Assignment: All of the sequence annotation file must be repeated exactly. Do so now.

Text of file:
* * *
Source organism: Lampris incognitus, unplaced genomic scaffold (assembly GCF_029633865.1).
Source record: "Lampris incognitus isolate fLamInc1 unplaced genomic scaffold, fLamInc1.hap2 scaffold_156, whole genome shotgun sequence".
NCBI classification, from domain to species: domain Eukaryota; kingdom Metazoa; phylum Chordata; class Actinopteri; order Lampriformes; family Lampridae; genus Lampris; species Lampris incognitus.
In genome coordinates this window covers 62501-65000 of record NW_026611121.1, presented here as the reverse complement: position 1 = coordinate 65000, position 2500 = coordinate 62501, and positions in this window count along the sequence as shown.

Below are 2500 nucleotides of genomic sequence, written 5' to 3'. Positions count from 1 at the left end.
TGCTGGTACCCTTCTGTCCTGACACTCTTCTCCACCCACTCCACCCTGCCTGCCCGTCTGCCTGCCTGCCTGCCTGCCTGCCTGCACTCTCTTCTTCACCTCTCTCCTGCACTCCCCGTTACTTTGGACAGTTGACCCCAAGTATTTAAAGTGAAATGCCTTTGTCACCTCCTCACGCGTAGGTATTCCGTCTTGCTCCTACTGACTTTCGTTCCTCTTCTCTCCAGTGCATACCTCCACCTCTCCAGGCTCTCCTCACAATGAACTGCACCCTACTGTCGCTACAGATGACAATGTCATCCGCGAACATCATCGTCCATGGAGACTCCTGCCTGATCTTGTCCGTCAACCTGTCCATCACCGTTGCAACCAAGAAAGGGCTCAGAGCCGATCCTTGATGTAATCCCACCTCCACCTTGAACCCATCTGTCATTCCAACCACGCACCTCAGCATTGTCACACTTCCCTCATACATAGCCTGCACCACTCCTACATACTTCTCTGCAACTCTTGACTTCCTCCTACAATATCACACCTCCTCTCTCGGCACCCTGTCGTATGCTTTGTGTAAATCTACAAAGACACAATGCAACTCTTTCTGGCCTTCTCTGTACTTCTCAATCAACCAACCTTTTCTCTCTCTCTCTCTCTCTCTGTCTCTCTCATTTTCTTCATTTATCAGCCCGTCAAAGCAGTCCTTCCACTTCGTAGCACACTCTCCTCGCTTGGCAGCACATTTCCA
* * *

Source organism: Lampris incognitus, unplaced genomic scaffold (assembly GCF_029633865.1).
Source record: "Lampris incognitus isolate fLamInc1 unplaced genomic scaffold, fLamInc1.hap2 scaffold_156, whole genome shotgun sequence".
NCBI classification, from domain to species: domain Eukaryota; kingdom Metazoa; phylum Chordata; class Actinopteri; order Lampriformes; family Lampridae; genus Lampris; species Lampris incognitus.
In genome coordinates this window covers 62501-65000 of record NW_026611121.1, presented here as the reverse complement: position 1 = coordinate 65000, position 2500 = coordinate 62501, and positions in this window count along the sequence as shown.

Below are 2500 nucleotides of genomic sequence, written 5' to 3'. Positions count from 1 at the left end.
TGCTGGTACCCTTCTGTCCTGACACTCTTCTCCACCCACTCCACCCTGCCTGCCCGTCTGCCTGCCTGCCTGCCTGCCTGCCTGCACTCTCTTCTTCACCTCTCTCCTGCACTCCCCGTTACTTTGGACAGTTGACCCCAAGTATTTAAAGTGAAATGCCTTTGTCACCTCCTCACGCGTAGGTATTCCGTCTTGCTCCTACTGACTTTCGTTCCTCTTCTCTCCAGTGCATACCTCCACCTCTCCAGGCTCTCCTCACAATGAACTGCACCCTACTGTCGCTACAGATGACAATGTCATCCGCGAACATCATCGTCCATGGAGACTCCTGCCTGATCTTGTCCGTCAACCTGTCCATCACCGTTGCAACCAAGAAAGGGCTCAGAGCCGATCCTTGATGTAATCCCACCTCCACCTTGAACCCATCTGTCATTCCAACCACGCACCTCAGCATTGTCACACTTCCCTCATACATAGCCTGCACCACTCCTACATACTTCTCTGCAACTCTTGACTTCCTCCTACAATATCACACCTCCTCTCTCGGCACCCTGTCGTATGCTTTGTGTAAATCTACAAAGACACAATGCAACTCTTTCTGGCCTTCTCTGTACTTCTCAATCAACCAACCTTTTCTCTCTCTCTCTCTCTCTCTGTCTCTCTCATTTTCTTCATTTATCAGCCCGTCAAAGCAGTCCTTCCACTTCGTAGCACACTCTCCTCGCTTGGCAGCACATTTCCA